I have been serving on the field for many years.  I have raised a lot of funds.  I have done a lot of asking. I do not remember in all of those times of asking that I have ever heard a “NO”. If you hear “NO” when you ask (or if you are hearing “I DO NOT WANT TO SUPPORT YOU”), then I believe you are hearing incorrectly.  Most people you share your vision with likely believe in you, and admire what you are doing.  However, everyone is not going to be willing, AT THE MOMENT YOU ASK, to support you.  This is where follow up becomes a key to your success.

Successful sales people will tell you the one difference between them (the successful ones) and the others (the unsuccessful ones) is performing proper follow up.  Salesmen are pushed by their organizations to close the deal on the first meeting.  When they are not able to do that (close the deal) they allow the potential client to drift off to a competitor, while they go looking for a new potential client.  This is a HUGE mistake.  Recent studies have shown that most sales come much later than originally thought and after multiple contacts.

In an article entitled – Shocking Sales Statistics as it Relates to Follow Up – the author shares these statistics:

48% of sales people never follow up with a prospect
25% of sales people make a second contact and stop
12% of sales people make more than three contacts

– – – – – – – – – – – – – – – – – – – – – – – – – – – – –

2% of sales are made on the first contact
3% of sales are made on the second contact
5% of sales are made on the third contact
10% of sales are made on the fourth contact
80% of sales are made on the fifth to twelfth contact

follow up

Look at that last line.  80% of all sales come between 5 and 12 contacts. Amazing!!! I do not know how those statistics compare to fund raising, but I believe they would be very similar.

How can you apply this information to your fundraising campaign? Here are some ideas:

1.Change the way you HEAR rejection

Unless a “NO” is a very emphatic “NO” – you must learn to hear it as “not now.

2.Develop a Contact & Follow-up Strategy

Every contact with a potential supporter does not need to be an “ask”.  In fact if it is, you may become obnoxious and pastors will run when they see you.  This is true when presenting the gospel on the field also… every time you meet that guy or gal you are sharing with – you cannot ask them to accept Jesus; however, there will be the right time when you can.  Every time you meet a pastor you cannot ask for money, but there will be the right setting when you can.

3.Set a Goal to Work your Strategy

If you are raising your support for the first time set a goal to contact every pastor in your district multiple times (of course always follow the protocol within your organization / your role on this one).  Contacts can be any kind of contact: a newsletter, a Facebook post, a postcard, a formal letter, an invite to coffee or lunch, greeting him/her at a district function, etc. Create a spreadsheet and track how many times you have contacted each pastor.  Look for the ones you have had little contact with and try to increase your connection with them.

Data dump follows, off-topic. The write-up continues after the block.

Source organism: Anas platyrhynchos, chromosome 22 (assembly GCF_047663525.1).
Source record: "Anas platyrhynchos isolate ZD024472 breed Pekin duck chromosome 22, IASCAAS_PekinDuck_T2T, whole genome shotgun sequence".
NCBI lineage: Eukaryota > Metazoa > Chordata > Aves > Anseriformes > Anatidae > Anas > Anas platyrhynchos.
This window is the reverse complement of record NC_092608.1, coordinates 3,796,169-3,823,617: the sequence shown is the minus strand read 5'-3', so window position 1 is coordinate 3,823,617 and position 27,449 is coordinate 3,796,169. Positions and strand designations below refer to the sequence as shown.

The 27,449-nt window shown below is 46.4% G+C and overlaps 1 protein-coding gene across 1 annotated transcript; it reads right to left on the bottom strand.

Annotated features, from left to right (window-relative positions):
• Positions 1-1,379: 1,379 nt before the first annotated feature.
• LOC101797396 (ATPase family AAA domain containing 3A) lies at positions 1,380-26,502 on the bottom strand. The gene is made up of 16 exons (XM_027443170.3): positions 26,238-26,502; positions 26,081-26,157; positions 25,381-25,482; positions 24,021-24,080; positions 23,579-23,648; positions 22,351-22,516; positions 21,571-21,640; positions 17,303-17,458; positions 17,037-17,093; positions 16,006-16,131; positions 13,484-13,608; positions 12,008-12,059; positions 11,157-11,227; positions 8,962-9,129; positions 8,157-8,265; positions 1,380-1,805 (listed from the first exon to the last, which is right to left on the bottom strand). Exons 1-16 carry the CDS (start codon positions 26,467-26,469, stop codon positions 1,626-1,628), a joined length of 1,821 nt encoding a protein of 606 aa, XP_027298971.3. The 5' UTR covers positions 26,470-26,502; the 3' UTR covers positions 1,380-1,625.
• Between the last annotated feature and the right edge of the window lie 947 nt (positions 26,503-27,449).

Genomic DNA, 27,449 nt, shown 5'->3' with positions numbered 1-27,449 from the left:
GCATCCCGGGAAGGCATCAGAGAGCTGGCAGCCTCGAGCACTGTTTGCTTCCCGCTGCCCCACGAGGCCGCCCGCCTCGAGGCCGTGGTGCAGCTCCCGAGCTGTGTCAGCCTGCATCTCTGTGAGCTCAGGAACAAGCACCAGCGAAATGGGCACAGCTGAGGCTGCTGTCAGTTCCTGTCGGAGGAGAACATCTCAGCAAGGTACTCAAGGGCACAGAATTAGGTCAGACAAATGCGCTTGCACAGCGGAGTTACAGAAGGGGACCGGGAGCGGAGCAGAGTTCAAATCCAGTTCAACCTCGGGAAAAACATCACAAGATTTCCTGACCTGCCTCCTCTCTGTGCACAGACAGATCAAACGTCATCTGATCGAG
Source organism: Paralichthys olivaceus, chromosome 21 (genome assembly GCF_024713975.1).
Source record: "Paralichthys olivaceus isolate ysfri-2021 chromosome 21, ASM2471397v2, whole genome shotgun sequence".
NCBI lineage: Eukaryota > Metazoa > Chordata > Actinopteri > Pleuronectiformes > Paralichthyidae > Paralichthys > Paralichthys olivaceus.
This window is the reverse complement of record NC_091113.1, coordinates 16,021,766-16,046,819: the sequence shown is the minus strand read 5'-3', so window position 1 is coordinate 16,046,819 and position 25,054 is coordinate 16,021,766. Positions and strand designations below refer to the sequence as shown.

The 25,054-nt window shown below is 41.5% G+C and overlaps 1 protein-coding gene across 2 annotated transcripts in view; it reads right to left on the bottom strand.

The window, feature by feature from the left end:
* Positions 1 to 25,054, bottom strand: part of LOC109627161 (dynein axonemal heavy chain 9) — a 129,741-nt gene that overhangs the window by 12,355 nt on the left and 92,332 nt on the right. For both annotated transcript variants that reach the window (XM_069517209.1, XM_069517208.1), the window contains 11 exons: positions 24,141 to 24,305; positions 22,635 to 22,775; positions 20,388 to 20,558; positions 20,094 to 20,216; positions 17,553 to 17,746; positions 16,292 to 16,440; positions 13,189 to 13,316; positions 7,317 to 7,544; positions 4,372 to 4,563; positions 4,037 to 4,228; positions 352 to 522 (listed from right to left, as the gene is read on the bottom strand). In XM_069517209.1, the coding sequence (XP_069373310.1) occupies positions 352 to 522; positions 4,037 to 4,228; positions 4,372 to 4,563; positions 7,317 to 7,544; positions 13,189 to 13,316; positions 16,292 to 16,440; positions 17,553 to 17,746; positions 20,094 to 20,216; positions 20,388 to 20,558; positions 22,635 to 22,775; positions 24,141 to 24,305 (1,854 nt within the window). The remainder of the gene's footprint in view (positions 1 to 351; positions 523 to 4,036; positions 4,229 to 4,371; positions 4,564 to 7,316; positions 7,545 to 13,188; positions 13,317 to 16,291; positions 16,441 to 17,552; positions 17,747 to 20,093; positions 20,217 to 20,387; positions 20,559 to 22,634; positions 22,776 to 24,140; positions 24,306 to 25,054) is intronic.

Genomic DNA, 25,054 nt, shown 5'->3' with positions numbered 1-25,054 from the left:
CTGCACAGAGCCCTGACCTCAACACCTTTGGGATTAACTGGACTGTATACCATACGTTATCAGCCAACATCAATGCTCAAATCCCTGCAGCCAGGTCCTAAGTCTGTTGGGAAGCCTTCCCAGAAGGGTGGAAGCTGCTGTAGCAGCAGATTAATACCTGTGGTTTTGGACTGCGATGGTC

Doing these things will help keep you moving towards your goal of reaching the field and sharing the gospel with the people God is calling you to.

Ye have not… because ye follow up not!

Begin today putting together a Follow-Up & Contact Plan that works for you!

-Pastor Chris

Want more on these subjects? Here are some suggestions:

Dealing with the Monster of Rejection

6 Tips for Connecting with Pastors

Effectively Communicate with Your Financial Partners

Busy? 10 Easy Ways to Keep Up With Donors While On The Field

This past month I traveled for the majority of the month, visiting various christian workers I had previously coached. Those workers are now on the field in active their respective ministry roles. In almost every conversation I had with them, they touched on the need for help connecting with their financial partners while leading very busy lives on the field.

Thus I wanted to take a little time to share on my post on this topic again and update it with a few new ideas. (If you have read the old post, this one will have a few new ideas – so please read again.)

If you are a worker already in your field of ministry – this post is for you! And now for the post:

Here’s a statistic that Bill Dillon, a guru in the support raising world and author of People Raising, has that I think you’ll find potent:

For every 100 people that stop supporting you:

66% of people stop giving because they think you don’t care about them

15% are unhappy with your organization

15% transfer their giving somewhere else

4% move away or die

Woah.

Investments that Count

When I train missionaries on how to raise their budgets I tend to stay away from the word “fundraising” for many reasons, and when I really think about it — this statistic is at the heart of all of my reasons.

No one wants to invest in something that yields no return.

If the people/church giving a christian worker funds every single month feel as though the worker could care less about their giving, they will go somewhere else with their giving dollars.

And in my opinion, they should.

Ouch! Why you ask? Because the reason donors are investing in the Great Commission is because they are called to be a vital part of the Great Commission, too. And if they are called to be a part of the Great Commission, why should they be made to feel as though their vital part is on the sidelines?